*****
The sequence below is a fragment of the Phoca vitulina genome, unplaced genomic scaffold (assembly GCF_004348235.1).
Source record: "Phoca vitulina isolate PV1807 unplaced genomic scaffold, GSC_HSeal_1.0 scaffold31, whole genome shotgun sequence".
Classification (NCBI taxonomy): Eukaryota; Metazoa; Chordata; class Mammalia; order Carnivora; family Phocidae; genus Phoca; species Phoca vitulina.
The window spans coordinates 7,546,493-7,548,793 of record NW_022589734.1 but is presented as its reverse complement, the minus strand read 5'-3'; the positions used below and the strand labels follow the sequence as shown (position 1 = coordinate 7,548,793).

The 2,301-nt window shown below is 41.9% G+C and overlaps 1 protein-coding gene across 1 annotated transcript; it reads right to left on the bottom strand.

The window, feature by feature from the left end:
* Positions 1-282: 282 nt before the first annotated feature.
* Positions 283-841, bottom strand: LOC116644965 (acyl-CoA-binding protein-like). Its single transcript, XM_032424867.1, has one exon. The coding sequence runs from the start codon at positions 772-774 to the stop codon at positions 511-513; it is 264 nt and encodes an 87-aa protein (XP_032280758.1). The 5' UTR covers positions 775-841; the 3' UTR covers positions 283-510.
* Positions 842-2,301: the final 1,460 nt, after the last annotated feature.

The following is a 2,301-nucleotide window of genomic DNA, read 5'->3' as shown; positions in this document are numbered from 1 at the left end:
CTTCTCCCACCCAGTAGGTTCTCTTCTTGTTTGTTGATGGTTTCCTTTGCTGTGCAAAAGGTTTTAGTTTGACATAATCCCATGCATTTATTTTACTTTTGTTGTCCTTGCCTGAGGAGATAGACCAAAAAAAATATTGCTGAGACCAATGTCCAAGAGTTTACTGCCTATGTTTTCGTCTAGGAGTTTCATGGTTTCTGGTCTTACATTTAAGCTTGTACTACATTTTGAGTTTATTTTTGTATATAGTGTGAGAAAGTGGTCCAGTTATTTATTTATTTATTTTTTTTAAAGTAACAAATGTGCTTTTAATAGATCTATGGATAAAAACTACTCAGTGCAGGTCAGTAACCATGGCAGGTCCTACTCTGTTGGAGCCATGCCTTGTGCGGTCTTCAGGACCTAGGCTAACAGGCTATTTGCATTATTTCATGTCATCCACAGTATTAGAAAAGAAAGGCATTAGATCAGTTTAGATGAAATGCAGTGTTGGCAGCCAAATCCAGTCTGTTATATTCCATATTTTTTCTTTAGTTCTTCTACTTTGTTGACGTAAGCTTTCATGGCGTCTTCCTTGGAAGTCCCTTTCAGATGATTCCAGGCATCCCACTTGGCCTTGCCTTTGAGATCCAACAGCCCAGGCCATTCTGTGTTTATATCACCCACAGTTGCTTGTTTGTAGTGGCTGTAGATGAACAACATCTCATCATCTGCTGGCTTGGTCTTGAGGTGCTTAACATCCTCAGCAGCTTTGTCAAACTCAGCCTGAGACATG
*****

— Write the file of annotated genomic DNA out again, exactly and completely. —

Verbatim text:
The sequence below is a fragment of the Phoca vitulina genome, unplaced genomic scaffold (assembly GCF_004348235.1).
Source record: "Phoca vitulina isolate PV1807 unplaced genomic scaffold, GSC_HSeal_1.0 scaffold31, whole genome shotgun sequence".
Classification (NCBI taxonomy): Eukaryota; Metazoa; Chordata; class Mammalia; order Carnivora; family Phocidae; genus Phoca; species Phoca vitulina.
The window spans coordinates 7,546,493-7,548,793 of record NW_022589734.1 but is presented as its reverse complement, the minus strand read 5'-3'; the positions used below and the strand labels follow the sequence as shown (position 1 = coordinate 7,548,793).

The 2,301-nt window shown below is 41.9% G+C and overlaps 1 protein-coding gene across 1 annotated transcript; it reads right to left on the bottom strand.

The window, feature by feature from the left end:
* Positions 1-282: 282 nt before the first annotated feature.
* Positions 283-841, bottom strand: LOC116644965 (acyl-CoA-binding protein-like). Its single transcript, XM_032424867.1, has one exon. The coding sequence runs from the start codon at positions 772-774 to the stop codon at positions 511-513; it is 264 nt and encodes an 87-aa protein (XP_032280758.1). The 5' UTR covers positions 775-841; the 3' UTR covers positions 283-510.
* Positions 842-2,301: the final 1,460 nt, after the last annotated feature.

The following is a 2,301-nucleotide window of genomic DNA, read 5'->3' as shown; positions in this document are numbered from 1 at the left end:
CTTCTCCCACCCAGTAGGTTCTCTTCTTGTTTGTTGATGGTTTCCTTTGCTGTGCAAAAGGTTTTAGTTTGACATAATCCCATGCATTTATTTTACTTTTGTTGTCCTTGCCTGAGGAGATAGACCAAAAAAAATATTGCTGAGACCAATGTCCAAGAGTTTACTGCCTATGTTTTCGTCTAGGAGTTTCATGGTTTCTGGTCTTACATTTAAGCTTGTACTACATTTTGAGTTTATTTTTGTATATAGTGTGAGAAAGTGGTCCAGTTATTTATTTATTTATTTTTTTTAAAGTAACAAATGTGCTTTTAATAGATCTATGGATAAAAACTACTCAGTGCAGGTCAGTAACCATGGCAGGTCCTACTCTGTTGGAGCCATGCCTTGTGCGGTCTTCAGGACCTAGGCTAACAGGCTATTTGCATTATTTCATGTCATCCACAGTATTAGAAAAGAAAGGCATTAGATCAGTTTAGATGAAATGCAGTGTTGGCAGCCAAATCCAGTCTGTTATATTCCATATTTTTTCTTTAGTTCTTCTACTTTGTTGACGTAAGCTTTCATGGCGTCTTCCTTGGAAGTCCCTTTCAGATGATTCCAGGCATCCCACTTGGCCTTGCCTTTGAGATCCAACAGCCCAGGCCATTCTGTGTTTATATCACCCACAGTTGCTTGTTTGTAGTGGCTGTAGATGAACAACATCTCATCATCTGCTGGCTTGGTCTTGAGGTGCTTAACATCCTCAGCAGCTTTGTCAAACTCAGCCTGAGACATG